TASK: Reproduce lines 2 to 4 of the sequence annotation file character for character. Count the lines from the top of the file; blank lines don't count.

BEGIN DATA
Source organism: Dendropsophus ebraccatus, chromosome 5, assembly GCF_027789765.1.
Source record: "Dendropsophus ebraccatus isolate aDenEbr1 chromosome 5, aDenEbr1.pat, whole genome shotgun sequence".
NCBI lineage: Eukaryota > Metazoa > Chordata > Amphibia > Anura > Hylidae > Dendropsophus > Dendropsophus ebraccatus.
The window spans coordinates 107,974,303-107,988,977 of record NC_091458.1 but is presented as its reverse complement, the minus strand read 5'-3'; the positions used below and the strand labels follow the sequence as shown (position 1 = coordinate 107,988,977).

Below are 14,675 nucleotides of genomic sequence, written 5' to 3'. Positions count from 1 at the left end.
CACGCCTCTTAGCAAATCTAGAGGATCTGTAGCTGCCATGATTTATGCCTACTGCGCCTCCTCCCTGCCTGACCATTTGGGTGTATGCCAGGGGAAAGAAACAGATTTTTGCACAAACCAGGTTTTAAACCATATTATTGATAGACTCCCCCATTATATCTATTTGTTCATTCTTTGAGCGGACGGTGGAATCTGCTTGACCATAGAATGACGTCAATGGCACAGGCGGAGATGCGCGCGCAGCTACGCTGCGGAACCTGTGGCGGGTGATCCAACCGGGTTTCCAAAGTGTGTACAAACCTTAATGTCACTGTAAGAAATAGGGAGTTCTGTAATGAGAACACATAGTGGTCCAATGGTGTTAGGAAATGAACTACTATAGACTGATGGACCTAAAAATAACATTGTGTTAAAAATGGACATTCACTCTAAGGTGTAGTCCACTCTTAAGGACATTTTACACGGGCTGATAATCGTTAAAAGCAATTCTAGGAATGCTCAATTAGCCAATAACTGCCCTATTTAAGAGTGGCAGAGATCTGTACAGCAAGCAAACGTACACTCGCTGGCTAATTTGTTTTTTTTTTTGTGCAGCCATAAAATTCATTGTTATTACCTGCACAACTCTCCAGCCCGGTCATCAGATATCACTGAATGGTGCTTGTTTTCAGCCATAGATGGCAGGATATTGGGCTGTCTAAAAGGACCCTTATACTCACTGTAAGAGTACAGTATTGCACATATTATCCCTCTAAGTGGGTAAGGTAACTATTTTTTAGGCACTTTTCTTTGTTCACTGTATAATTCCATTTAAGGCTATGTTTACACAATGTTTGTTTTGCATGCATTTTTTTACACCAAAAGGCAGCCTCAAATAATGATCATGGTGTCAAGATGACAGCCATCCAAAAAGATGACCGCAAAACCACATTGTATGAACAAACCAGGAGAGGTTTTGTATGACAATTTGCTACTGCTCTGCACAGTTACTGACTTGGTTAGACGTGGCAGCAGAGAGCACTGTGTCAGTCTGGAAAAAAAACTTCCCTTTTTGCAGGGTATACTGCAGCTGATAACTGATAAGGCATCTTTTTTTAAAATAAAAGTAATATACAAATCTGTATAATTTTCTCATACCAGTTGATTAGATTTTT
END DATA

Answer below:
Source record: "Dendropsophus ebraccatus isolate aDenEbr1 chromosome 5, aDenEbr1.pat, whole genome shotgun sequence".
NCBI lineage: Eukaryota > Metazoa > Chordata > Amphibia > Anura > Hylidae > Dendropsophus > Dendropsophus ebraccatus.
The window spans coordinates 107,974,303-107,988,977 of record NC_091458.1 but is presented as its reverse complement, the minus strand read 5'-3'; the positions used below and the strand labels follow the sequence as shown (position 1 = coordinate 107,988,977).